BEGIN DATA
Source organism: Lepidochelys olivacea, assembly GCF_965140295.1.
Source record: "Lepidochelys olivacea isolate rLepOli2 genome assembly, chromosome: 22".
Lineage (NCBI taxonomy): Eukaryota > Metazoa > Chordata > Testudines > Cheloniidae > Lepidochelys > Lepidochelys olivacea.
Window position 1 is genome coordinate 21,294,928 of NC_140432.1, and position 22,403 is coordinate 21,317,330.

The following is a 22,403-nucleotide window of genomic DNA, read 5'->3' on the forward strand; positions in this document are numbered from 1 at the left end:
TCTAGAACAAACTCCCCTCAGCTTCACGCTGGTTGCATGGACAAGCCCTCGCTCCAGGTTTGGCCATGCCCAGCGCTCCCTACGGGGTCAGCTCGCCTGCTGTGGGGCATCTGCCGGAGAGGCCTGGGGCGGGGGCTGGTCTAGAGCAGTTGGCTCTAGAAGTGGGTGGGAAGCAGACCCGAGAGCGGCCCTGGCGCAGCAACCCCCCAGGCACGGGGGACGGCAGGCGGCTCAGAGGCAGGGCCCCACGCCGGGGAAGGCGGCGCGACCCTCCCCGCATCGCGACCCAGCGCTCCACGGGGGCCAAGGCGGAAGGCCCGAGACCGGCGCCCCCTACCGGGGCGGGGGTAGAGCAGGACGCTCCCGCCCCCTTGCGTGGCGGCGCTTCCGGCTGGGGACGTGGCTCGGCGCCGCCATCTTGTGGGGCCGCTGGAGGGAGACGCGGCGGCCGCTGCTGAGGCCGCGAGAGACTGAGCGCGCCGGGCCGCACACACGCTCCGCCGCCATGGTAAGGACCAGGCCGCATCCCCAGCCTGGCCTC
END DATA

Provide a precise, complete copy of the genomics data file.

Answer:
Source organism: Lepidochelys olivacea, assembly GCF_965140295.1.
Source record: "Lepidochelys olivacea isolate rLepOli2 genome assembly, chromosome: 22".
Lineage (NCBI taxonomy): Eukaryota > Metazoa > Chordata > Testudines > Cheloniidae > Lepidochelys > Lepidochelys olivacea.
Window position 1 is genome coordinate 21,294,928 of NC_140432.1, and position 22,403 is coordinate 21,317,330.

The following is a 22,403-nucleotide window of genomic DNA, read 5'->3' on the forward strand; positions in this document are numbered from 1 at the left end:
TCTAGAACAAACTCCCCTCAGCTTCACGCTGGTTGCATGGACAAGCCCTCGCTCCAGGTTTGGCCATGCCCAGCGCTCCCTACGGGGTCAGCTCGCCTGCTGTGGGGCATCTGCCGGAGAGGCCTGGGGCGGGGGCTGGTCTAGAGCAGTTGGCTCTAGAAGTGGGTGGGAAGCAGACCCGAGAGCGGCCCTGGCGCAGCAACCCCCCAGGCACGGGGGACGGCAGGCGGCTCAGAGGCAGGGCCCCACGCCGGGGAAGGCGGCGCGACCCTCCCCGCATCGCGACCCAGCGCTCCACGGGGGCCAAGGCGGAAGGCCCGAGACCGGCGCCCCCTACCGGGGCGGGGGTAGAGCAGGACGCTCCCGCCCCCTTGCGTGGCGGCGCTTCCGGCTGGGGACGTGGCTCGGCGCCGCCATCTTGTGGGGCCGCTGGAGGGAGACGCGGCGGCCGCTGCTGAGGCCGCGAGAGACTGAGCGCGCCGGGCCGCACACACGCTCCGCCGCCATGGTAAGGACCAGGCCGCATCCCCAGCCTGGCCTC